At WIM 150 the Parilla Sand conformably follows the Geera Clay above a weathered contact representing a depositional hiatus, and varies from 5 m in thickness to the south, to 22 m in the north. It is composed of very fine sand to silt with white mica flakes and displays low angle undulatory laminations to hummocky cross-stratification, believed to be the product of major storm activity in an offshore environment, below the fair weather wave base. Minor lenses up to 50 cm thick, characterised by abundant angular quartz granules interlaminated with fine sand laminae, are distributed throughout, occuring as low angle cross-stratified swales and rare high angle cross-bed sets of limited lateral extent. The top few metres of the Parilla Sand are commonly medium grained sands, also exhibiting low angle undulations to hummocky cross stratifications, plane laminations, with minor quartz granule lenses. The HMS concentrations are almost completely restricted to the very fine sand facies.

The overlying Quaternary veneer comprises 2 to 8 m of brown to grey sandy clay which drapes over the Parilla Sand with little variation in thickness.

The deposit is composed of multiple, flat lying, vertically stacked, conformable lenses of HMS, seperated by weakly mineralised or barren sand. Individual HMS lenses range in thickness from a few cms to 2 m and are laterally traceable for up to several hundred metres with grades of up to 40% total heavy minerals. In common with the host sands, the lenses exhibit internal undulatory lamination and hummocky cross stratification.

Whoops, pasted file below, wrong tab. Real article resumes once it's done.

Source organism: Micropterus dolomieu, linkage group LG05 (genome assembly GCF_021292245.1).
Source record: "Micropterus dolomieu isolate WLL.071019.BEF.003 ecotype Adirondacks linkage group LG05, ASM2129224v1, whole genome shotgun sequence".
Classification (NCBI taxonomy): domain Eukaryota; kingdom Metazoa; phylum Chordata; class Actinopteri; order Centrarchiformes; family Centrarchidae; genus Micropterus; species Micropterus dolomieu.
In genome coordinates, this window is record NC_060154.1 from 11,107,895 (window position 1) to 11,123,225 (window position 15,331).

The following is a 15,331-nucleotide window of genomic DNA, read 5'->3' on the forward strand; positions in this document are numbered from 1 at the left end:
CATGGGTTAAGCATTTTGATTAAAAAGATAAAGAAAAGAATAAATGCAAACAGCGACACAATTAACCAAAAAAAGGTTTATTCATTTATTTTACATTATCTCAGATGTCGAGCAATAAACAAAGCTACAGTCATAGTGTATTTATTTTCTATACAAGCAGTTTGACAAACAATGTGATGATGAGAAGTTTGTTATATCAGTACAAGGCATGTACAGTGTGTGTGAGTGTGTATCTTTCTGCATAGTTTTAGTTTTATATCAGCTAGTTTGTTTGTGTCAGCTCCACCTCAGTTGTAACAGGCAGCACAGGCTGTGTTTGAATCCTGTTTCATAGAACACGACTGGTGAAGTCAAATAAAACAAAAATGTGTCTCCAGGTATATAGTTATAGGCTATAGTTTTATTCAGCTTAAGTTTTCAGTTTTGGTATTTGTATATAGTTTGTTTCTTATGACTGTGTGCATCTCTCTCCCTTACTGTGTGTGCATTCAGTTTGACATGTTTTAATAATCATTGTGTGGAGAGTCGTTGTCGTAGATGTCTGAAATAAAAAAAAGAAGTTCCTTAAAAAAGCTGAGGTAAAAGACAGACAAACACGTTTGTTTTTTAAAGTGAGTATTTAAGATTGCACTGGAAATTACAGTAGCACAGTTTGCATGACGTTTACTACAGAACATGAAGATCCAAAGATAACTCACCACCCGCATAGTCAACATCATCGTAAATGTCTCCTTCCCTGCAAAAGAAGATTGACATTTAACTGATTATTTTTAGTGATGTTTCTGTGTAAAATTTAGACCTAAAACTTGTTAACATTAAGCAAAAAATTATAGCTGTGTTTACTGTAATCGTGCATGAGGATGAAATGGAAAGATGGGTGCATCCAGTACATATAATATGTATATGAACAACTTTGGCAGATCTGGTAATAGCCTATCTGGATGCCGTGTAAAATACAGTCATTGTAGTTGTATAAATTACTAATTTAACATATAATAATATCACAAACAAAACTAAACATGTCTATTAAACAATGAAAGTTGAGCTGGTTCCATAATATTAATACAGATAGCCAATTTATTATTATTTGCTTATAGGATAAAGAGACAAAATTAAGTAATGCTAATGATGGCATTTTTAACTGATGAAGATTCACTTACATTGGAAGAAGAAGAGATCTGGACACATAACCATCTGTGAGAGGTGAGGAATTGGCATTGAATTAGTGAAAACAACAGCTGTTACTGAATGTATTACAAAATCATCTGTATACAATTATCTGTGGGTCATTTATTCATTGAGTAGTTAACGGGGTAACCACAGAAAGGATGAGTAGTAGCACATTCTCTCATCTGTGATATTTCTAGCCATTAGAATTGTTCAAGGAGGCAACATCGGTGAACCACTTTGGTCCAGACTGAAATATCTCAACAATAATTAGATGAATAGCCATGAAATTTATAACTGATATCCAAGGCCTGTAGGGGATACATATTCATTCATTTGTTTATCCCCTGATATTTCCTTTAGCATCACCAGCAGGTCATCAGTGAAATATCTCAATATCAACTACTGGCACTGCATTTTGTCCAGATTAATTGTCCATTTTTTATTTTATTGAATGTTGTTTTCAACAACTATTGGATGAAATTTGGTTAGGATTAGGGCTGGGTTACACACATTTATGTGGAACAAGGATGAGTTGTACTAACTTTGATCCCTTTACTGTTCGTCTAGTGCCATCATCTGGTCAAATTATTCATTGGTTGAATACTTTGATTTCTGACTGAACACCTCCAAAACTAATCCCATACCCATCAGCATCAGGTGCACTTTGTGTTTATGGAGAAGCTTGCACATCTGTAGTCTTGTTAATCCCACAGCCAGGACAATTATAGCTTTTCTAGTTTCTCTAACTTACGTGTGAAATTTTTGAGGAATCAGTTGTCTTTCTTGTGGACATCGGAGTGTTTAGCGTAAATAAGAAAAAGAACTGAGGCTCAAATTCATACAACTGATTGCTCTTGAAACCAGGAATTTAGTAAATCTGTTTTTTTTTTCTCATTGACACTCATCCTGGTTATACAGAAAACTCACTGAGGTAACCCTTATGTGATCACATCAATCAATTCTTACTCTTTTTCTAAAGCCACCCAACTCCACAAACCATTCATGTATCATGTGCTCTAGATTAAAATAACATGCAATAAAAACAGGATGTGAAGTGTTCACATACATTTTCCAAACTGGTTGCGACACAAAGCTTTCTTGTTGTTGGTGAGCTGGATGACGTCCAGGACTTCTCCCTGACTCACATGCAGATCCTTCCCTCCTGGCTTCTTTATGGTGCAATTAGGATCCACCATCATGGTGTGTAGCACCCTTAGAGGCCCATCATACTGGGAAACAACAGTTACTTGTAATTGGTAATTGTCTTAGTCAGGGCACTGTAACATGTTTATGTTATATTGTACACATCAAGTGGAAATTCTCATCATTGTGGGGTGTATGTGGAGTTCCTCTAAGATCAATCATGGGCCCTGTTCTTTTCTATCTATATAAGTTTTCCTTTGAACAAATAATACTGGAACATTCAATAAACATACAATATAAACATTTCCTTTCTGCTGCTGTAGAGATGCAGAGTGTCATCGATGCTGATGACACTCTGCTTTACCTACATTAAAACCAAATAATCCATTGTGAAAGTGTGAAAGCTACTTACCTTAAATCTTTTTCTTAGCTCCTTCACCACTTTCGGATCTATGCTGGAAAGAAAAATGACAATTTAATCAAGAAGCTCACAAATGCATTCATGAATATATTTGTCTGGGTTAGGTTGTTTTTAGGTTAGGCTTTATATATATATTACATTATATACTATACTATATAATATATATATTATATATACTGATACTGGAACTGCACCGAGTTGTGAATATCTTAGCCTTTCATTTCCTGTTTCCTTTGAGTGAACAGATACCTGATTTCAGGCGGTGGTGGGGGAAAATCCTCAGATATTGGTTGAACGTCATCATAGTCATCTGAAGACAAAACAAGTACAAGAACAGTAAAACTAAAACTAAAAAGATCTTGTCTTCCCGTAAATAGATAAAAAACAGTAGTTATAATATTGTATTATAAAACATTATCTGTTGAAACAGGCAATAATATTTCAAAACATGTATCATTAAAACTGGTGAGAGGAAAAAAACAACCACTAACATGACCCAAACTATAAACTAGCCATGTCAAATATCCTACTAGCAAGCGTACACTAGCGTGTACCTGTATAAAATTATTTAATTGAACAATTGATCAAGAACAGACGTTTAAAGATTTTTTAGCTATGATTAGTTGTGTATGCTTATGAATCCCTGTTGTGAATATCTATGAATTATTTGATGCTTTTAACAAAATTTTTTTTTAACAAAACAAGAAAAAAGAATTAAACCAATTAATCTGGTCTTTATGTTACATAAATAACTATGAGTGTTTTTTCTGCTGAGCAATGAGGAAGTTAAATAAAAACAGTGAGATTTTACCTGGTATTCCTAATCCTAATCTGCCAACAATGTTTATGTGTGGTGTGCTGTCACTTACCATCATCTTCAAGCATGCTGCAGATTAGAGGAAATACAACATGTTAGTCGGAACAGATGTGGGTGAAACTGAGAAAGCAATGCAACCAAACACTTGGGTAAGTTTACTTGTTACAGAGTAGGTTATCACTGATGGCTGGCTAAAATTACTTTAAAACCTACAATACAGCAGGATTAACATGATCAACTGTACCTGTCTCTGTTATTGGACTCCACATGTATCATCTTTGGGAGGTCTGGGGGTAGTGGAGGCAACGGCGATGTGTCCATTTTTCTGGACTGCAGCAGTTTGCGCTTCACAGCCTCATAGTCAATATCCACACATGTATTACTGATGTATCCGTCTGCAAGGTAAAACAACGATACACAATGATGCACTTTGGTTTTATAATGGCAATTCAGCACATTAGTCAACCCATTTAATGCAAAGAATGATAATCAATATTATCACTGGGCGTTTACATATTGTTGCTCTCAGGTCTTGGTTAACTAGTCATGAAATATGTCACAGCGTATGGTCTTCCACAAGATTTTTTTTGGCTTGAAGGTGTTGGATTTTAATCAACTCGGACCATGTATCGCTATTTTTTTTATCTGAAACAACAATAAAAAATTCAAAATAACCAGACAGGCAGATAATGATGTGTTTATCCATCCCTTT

The envelope enclosing all of the heavy mineral lenses varies from 6 m in thickness in the south to 15 m in the north, commonly overlain and underlain by barren sands that are 1 to 6 m and 1 to 2 m thick respectively. The HMS envelope shows a high degree of continuity and has the shape of a sheet-like body with a lobate outline. Individual lobes may be up to 10 km long and 3 km wide. The central higher grade zone has a low grade internal belt which corresponds to a belt of thicker sands, giving the deposit a "J" shape in plan view.

The bulk of the mineralised sands are soft, only weakly compacted to the consistency of a stiff soil, with induration only evident at the top and botton of the Parilla Sand. Induration in the HMS mineralisation is rare, with iron oxide or kaolinite-gibbsite cement.